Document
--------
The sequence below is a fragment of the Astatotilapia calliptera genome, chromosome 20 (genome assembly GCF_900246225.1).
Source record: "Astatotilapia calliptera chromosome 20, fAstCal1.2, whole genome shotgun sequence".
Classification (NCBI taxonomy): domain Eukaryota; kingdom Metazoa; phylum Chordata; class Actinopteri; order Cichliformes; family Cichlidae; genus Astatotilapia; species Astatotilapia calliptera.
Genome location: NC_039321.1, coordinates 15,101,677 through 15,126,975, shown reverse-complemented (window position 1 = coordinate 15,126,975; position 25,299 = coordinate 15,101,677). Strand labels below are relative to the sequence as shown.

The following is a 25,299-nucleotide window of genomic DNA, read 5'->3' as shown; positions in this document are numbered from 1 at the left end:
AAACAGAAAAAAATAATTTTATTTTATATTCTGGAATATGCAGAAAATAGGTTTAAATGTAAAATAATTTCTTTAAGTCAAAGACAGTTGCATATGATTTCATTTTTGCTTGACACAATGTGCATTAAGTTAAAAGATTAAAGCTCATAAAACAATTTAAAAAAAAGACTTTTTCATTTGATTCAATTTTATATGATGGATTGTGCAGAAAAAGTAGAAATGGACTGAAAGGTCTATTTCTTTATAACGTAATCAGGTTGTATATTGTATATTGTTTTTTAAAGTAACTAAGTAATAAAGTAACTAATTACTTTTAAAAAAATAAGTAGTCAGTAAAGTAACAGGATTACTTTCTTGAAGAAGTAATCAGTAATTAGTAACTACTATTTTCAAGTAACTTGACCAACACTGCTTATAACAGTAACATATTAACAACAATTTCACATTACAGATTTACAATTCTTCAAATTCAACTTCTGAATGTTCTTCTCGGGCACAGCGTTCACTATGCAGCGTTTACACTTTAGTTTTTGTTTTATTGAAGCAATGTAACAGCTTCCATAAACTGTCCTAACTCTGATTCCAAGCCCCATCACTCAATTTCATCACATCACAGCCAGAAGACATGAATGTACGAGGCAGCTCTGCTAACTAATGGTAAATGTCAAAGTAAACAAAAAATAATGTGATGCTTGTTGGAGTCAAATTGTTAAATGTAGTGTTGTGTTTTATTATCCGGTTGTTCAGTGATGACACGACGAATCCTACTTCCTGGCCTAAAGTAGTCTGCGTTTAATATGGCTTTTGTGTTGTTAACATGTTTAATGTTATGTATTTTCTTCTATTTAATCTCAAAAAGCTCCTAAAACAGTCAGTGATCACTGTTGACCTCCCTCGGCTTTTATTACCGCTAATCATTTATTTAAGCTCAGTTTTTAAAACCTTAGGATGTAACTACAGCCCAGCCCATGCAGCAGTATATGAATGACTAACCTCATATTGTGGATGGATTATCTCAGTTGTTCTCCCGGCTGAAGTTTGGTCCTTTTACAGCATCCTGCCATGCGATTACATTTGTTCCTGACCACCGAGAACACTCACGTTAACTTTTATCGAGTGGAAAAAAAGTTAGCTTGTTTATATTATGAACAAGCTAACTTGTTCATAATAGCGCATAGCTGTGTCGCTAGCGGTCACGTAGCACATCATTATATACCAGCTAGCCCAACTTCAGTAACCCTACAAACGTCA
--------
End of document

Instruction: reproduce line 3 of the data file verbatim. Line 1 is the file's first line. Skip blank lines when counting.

Classification (NCBI taxonomy): domain Eukaryota; kingdom Metazoa; phylum Chordata; class Actinopteri; order Cichliformes; family Cichlidae; genus Astatotilapia; species Astatotilapia calliptera.